A Collection of Strange Beliefs, Amusing Deceptions, and Dangerous Delusions

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illusion of understanding

The illusion of understanding occurs frequently due to selection bias and confirmation bias. By selecting only data that support one's position and ignoring relevant data that would falsify or compromise one's position, one can produce a convincing but misleading argument. By seeking only examples that confirm one's belief and by ignoring examples that disconfirm it or reveal the insignificance of the data you've put forth, one can easily create the illusion of understanding. The illusion of understanding is particularly prominent in the field of economic forecasting.

Economic forecasters employ a variety of methods and formulas. Some forecasters, some of the time, make  successful predictions, apparently on the basis of their methods. They appear to have identified real patterns in the market. The reality, however, is that all forms of successful economic forecasting are illusory because the economy is a complex system significantly affected by irrational forces (Thomas Kida: Don't Believe Everything You Think: The 6 Basic Mistakes We Make in Thinking). In short, there is no logical system that can predict the market because the market isn't logical. Anyone who thinks he has discovered a system that can "beat" the market is deceiving himself. (Note: "beating the market" means doing better than an index of funds, such as Standard and Poor's 500, over some period of time.)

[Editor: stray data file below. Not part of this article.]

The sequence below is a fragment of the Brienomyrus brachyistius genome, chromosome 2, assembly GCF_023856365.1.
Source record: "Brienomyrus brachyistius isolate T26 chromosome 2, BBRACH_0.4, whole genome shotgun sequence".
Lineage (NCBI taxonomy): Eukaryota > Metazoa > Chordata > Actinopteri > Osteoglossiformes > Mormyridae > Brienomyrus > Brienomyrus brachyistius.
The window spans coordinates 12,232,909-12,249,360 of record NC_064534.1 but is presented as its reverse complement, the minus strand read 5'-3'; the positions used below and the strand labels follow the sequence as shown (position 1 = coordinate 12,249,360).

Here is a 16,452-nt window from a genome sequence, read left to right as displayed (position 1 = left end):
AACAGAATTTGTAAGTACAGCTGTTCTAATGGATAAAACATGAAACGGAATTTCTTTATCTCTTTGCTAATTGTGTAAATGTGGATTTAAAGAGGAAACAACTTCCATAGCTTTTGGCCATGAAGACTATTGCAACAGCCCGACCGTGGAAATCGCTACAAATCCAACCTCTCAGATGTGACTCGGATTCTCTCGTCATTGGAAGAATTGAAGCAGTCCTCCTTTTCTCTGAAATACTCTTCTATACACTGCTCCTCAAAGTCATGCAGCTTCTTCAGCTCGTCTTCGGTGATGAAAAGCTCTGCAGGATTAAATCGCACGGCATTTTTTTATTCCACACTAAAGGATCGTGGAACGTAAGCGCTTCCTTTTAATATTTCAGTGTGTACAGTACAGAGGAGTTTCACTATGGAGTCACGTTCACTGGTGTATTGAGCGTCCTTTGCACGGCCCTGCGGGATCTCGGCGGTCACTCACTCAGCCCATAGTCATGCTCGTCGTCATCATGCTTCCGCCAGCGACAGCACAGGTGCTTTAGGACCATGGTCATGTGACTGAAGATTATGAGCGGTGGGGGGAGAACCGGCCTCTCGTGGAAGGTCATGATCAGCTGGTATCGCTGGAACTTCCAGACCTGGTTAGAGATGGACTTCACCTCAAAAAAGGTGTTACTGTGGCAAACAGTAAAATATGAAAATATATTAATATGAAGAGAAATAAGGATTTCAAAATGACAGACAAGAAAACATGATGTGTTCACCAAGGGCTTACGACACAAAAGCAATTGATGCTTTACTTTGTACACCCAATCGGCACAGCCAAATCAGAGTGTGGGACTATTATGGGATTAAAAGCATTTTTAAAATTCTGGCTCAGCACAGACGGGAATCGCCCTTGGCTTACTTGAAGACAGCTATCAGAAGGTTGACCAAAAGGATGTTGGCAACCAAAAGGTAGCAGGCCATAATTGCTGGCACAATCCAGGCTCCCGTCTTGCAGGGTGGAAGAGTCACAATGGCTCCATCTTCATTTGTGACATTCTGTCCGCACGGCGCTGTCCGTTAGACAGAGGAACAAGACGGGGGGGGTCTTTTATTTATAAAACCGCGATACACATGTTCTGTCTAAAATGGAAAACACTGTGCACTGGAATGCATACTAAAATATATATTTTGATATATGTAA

One fact hinders acceptance of the claim that markets are unpredictable: some people have correctly predicted that the market would rise or fall and some have made a killing from time to time by following their unique and special method of prediction. Yes, and a broken clock is right twice a day and some people do win the lottery using the dates of their grandchildrens' birthdays as a guide to selecting their numbers. Even though some people have made correct predictions about the market, those predictions should not be taken as evidence of the power of any particular method of economic forecasting. Psychics make correct predictions from time to time. Does that mean they're really psychic? Like psychics, however, economic forecasters who are right from time to time take full credit for their correct predictions. They made them on the basis of skill; luck had nothing to do with it. Right.

Think about it. If stock analysts could really beat the market consistently, wouldn't they be stinking rich? Do you really think they are a clan of benevolent elves whose only goal is to help people like you get rich from their technical advice? Their cousins appear in infomercials all the time, telling stories about unfathomable riches that await you if you invest in their program. That's how they make their money: not by using their program, but by selling it to others!